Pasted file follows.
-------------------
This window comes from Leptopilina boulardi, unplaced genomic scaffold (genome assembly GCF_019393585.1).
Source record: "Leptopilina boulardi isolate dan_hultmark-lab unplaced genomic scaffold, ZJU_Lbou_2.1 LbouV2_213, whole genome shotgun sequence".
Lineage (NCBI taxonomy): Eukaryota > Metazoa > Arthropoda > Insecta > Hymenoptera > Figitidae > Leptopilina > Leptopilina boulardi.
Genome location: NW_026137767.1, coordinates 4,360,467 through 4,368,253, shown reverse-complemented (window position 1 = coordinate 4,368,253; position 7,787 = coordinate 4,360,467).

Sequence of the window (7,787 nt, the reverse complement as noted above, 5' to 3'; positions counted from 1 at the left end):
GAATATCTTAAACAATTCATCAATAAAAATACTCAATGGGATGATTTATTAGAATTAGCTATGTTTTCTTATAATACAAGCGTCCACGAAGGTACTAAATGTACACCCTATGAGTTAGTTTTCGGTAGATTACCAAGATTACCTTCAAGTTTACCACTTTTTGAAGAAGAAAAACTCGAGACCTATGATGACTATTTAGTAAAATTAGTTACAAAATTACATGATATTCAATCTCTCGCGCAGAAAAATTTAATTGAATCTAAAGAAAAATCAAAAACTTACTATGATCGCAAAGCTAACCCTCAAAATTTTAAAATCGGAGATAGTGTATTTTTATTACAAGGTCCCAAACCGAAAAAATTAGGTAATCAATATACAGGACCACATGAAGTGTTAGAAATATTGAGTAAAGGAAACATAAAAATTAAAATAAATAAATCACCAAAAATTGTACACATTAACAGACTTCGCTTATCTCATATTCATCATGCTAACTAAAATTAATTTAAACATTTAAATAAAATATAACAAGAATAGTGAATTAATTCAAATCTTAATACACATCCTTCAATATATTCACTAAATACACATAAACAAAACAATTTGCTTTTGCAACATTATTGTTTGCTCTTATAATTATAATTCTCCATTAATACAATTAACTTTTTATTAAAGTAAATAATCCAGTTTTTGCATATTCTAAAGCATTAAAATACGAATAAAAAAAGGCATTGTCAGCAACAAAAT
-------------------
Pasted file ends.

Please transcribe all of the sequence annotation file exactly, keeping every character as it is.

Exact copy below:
This window comes from Leptopilina boulardi, unplaced genomic scaffold (genome assembly GCF_019393585.1).
Source record: "Leptopilina boulardi isolate dan_hultmark-lab unplaced genomic scaffold, ZJU_Lbou_2.1 LbouV2_213, whole genome shotgun sequence".
Lineage (NCBI taxonomy): Eukaryota > Metazoa > Arthropoda > Insecta > Hymenoptera > Figitidae > Leptopilina > Leptopilina boulardi.
Genome location: NW_026137767.1, coordinates 4,360,467 through 4,368,253, shown reverse-complemented (window position 1 = coordinate 4,368,253; position 7,787 = coordinate 4,360,467).

Sequence of the window (7,787 nt, the reverse complement as noted above, 5' to 3'; positions counted from 1 at the left end):
GAATATCTTAAACAATTCATCAATAAAAATACTCAATGGGATGATTTATTAGAATTAGCTATGTTTTCTTATAATACAAGCGTCCACGAAGGTACTAAATGTACACCCTATGAGTTAGTTTTCGGTAGATTACCAAGATTACCTTCAAGTTTACCACTTTTTGAAGAAGAAAAACTCGAGACCTATGATGACTATTTAGTAAAATTAGTTACAAAATTACATGATATTCAATCTCTCGCGCAGAAAAATTTAATTGAATCTAAAGAAAAATCAAAAACTTACTATGATCGCAAAGCTAACCCTCAAAATTTTAAAATCGGAGATAGTGTATTTTTATTACAAGGTCCCAAACCGAAAAAATTAGGTAATCAATATACAGGACCACATGAAGTGTTAGAAATATTGAGTAAAGGAAACATAAAAATTAAAATAAATAAATCACCAAAAATTGTACACATTAACAGACTTCGCTTATCTCATATTCATCATGCTAACTAAAATTAATTTAAACATTTAAATAAAATATAACAAGAATAGTGAATTAATTCAAATCTTAATACACATCCTTCAATATATTCACTAAATACACATAAACAAAACAATTTGCTTTTGCAACATTATTGTTTGCTCTTATAATTATAATTCTCCATTAATACAATTAACTTTTTATTAAAGTAAATAATCCAGTTTTTGCATATTCTAAAGCATTAAAATACGAATAAAAAAAGGCATTGTCAGCAACAAAAT